San Francisco Museum of Modern Art: Expansion

San Francisco, CA

Close Up

  • Owner/Developer


  • Architect

    EHDD Architecture

  • Engineer

    Magnusson Klemencic Associates

  • Façade Consultant


  • GC

    Webcor Builders

  • Completion


  • Building Type


  • LEED Rating

    Seeking Gold certification

  • Program

    10 stories (204ft), 235,000 sqft

  • Façade Area

    Enclos provided design/assist services for eight custom wall types covering 180,000 square feet, including a unitized fiber-reinforced polymer (FRP) opaque rain-screen wall system, oversized structural IGUs, unitized curtain wall and skylights

  • Glass

    WT1: 1 7/8” (nominal) low-iron insulated laminated glass: 5/8” laminated glass with SGP interlayer w/ low-e Energy Advantage on number four surface; ½” air space; 5/8” laminated glass with SGP interlayer

    WT2: 2 5/8” (nominal) low-iron insulated laminated glass: 1/2” laminated glass with SGP interlayer w/ 50% white frit coverage on number two surface and low-e Energy Advantage on number four surface; ½” air space; (3) plies of ½” laminated with SGP interlayers

    WT6B: 1/2” (nominal) low-iron laminated glass: (2) plies of ¼” laminated with SGP interlayer; two coat ceramic frit





  • Best of the Best Cultural/Worship Project, Engineering News-Record, 2016
  • Building of the Year > West, The Architect's Newspaper, 2016


The new Snøhetta-designed SFMOMA Expansion amends the Mario Botta-design building that first debuted in 1995. The project aimed to create a more welcoming SFMOMA, utilizing a multitude of new entrances that engage with the surrounding South of Market (SoMa) neighborhood. This was achieved by elevating the building mass above street level to create a network of circulation spaces, terraces, and outdoor sculpture gardens. In total, the expansion nearly triples the gallery space for the museum’s growing collection.

A primary feature of the 10-story Snøhetta expansion is the rippling horizontal bands of the facade that were inspired by the fog and waters of the San Francisco Bay. The feature wall – the largest architectural application of fiberglass reinforced plastic (FRP) in the United States – consists of a composite assembly of an opaque FRP rain-screen panel in front of an insulated unitized backup system.

The project was designed under a design-assist contract with the architect, meaning the design underwent many changes that required continual updates to cost estimates and material take-offs to validate targets were met. The architect initially provided standard architectural drawings and a BIM model. The initial information provided was based on design development and would knowingly change multiple times throughout the design lifespan of the project. The design team worked collaboratively to narrow in on a design solution that achieved architectural desire within budgetary constraints and material limitations.

The make-up of the enclosure was a juxtaposition of two key layers: 1) an outer rippled surface made of contoured fiberglass reinforced polymer (FRP) fabricated by Kreysler & Associates, and 2) an insulated opaque performance barrier with interlocking curtainwall technology and insulation. The outer ripple surface required each panel to be a unique geometry, thus requiring intensive CNC milling technology of unique molds for each of the 700+ panels out of polystyrene blocks. The inner performance curtainwall maximized off-site, shop-controlled assembly to maximize quality control of key features.  Following fabrication of the FRP panels, they were transported to the curtainwall assembly shop where the two systems were mated before delivery to site.  Both shops were within 40 miles of the project site.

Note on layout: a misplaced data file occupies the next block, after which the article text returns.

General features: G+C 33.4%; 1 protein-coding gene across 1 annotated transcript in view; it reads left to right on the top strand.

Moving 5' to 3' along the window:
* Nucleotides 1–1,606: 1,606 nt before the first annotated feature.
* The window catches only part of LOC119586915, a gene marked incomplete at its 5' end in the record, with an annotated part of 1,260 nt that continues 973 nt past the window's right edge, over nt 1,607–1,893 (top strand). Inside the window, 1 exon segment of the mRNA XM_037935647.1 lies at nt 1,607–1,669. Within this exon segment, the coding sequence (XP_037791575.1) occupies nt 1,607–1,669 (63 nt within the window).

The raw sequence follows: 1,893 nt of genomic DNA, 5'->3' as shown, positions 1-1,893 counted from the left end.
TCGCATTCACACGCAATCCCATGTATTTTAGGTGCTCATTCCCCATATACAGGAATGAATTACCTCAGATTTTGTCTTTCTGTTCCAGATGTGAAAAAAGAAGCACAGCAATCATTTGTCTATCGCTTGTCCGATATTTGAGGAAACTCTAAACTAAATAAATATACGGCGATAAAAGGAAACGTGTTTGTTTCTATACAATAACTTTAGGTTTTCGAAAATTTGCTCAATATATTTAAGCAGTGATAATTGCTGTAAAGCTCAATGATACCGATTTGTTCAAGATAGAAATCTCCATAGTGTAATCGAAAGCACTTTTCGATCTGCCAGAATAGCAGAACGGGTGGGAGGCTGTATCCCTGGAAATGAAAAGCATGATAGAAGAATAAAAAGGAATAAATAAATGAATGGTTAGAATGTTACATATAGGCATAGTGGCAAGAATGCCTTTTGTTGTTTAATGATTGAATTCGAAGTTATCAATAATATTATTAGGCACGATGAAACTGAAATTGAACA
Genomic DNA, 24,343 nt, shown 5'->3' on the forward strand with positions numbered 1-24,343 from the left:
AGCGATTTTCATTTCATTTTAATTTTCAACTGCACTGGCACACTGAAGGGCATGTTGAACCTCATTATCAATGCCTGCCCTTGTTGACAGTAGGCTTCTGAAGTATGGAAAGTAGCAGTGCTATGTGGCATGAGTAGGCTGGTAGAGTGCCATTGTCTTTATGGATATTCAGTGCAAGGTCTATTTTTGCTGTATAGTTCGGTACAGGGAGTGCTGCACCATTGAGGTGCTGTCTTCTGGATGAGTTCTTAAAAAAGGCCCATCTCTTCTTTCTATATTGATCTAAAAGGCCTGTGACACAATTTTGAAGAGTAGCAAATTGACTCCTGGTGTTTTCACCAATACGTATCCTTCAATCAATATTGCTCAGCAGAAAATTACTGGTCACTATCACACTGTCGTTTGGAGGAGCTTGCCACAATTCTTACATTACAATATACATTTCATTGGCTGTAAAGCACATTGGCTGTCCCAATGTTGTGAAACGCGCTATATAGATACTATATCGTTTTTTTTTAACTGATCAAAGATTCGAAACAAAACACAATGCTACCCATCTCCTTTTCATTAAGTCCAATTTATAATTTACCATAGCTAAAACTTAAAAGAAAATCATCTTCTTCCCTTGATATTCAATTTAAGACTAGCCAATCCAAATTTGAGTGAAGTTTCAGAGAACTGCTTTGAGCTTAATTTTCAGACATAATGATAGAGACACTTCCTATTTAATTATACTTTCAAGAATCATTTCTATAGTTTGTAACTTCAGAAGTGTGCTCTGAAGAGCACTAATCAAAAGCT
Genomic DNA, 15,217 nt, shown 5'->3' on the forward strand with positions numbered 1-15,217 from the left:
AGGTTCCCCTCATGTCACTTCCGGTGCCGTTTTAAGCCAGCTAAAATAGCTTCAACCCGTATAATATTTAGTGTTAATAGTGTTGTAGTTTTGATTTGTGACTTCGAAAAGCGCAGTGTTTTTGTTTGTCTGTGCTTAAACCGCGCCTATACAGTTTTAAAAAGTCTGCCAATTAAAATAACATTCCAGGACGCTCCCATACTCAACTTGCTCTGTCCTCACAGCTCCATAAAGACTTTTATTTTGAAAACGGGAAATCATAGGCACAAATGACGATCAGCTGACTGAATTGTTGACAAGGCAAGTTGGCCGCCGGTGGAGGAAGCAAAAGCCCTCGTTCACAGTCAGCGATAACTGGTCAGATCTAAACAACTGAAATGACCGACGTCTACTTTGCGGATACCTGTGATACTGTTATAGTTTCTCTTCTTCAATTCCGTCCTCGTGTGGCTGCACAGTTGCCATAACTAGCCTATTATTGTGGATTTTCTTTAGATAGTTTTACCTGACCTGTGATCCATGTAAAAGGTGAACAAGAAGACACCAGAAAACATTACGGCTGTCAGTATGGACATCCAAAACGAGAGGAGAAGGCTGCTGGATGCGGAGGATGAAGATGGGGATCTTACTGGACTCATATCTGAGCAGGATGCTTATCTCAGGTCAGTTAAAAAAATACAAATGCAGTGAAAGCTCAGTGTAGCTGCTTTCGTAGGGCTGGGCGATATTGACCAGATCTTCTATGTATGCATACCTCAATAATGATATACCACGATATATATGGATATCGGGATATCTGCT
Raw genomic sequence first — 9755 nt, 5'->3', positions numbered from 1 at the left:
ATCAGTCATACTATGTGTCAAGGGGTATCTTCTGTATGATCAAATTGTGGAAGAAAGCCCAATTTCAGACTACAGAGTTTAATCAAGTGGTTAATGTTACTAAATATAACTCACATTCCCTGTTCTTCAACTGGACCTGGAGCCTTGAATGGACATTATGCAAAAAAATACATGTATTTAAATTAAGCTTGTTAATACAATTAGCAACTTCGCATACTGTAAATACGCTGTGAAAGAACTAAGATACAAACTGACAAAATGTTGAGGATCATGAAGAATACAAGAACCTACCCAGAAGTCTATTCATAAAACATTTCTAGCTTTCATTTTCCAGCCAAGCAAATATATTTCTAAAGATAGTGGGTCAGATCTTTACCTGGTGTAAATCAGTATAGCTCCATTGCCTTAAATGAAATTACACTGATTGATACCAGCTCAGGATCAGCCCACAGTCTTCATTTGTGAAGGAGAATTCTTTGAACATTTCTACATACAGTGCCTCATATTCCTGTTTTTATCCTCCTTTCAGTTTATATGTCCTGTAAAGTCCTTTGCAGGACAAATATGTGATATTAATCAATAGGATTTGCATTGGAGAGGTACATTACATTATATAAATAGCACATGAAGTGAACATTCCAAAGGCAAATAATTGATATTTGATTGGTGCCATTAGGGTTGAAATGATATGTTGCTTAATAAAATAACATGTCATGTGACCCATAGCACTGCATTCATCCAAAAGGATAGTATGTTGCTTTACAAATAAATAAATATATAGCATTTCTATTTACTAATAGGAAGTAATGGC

Other noteworthy wall type descriptions include:

  • Wall type one occurs at the Howard Street Gallery. The desire for maximum transparency led the design team to use large insulated glass units. The glass lites are 8’-0" x 19’-1” with shorter 8’-0" x 6’-7” lites stacked on top. Each lite is backed vertically by a 2.5” x 6” milled AESS vertical mullion with a blackened finish. The wall’s design includes several removable mullions to accommodate the delivery of large sculptural pieces, including the current Serra sculptures that occupy the lobby space.
  • Wall type two also relies on large glass to create a vertical slot through the FRP facade to create views down Natoma Street. This glazed band includes two planes, comprised of nine lites to horizontally span the aperture. This requires 2 5/8” thick insulated glass units that are each 14’-6" x 7’-6" and weigh 3,000 pounds.
  • Wall type six-A is the aforementioned unitized FRP rain-screen system. The system uses several design features to accommodate the varying angles of the opaque insulated units, including top of slab anchors, circular lifting lugs to permit rotation at various slopes and folded transition units in areas of strong curvature.
  • Wall type six-B is the flat, unitized aluminum spandrel panels that wrap the non-FRP rain-screen elevations. The insulated spandrel units are 5’-4” x 16’-0” and use intermediate horizontal mullions to introduce horizontal breaks in the regular pattern. Mineral wool insulation, 5 1/2" thick, was integrated into the curtainwall unit to provide a system that meets the strict thermal transmission requirements of the project.

The SFMOMA enclosure is the result of a collaborative union between architect Snøhetta, leading FRP manufacturer Kreysler & Associates of American Canyon, California, and Enclos, one of the largest facade contractors in the United States.

You may experience a virtual tour of the manufacturing processes and installation sequences that brought this visionary facade to life here

A detailed case study of the FRP delivery process is available here courtesy of Composites World.

Photos 3-9 © Henrik Kam / SFMOMA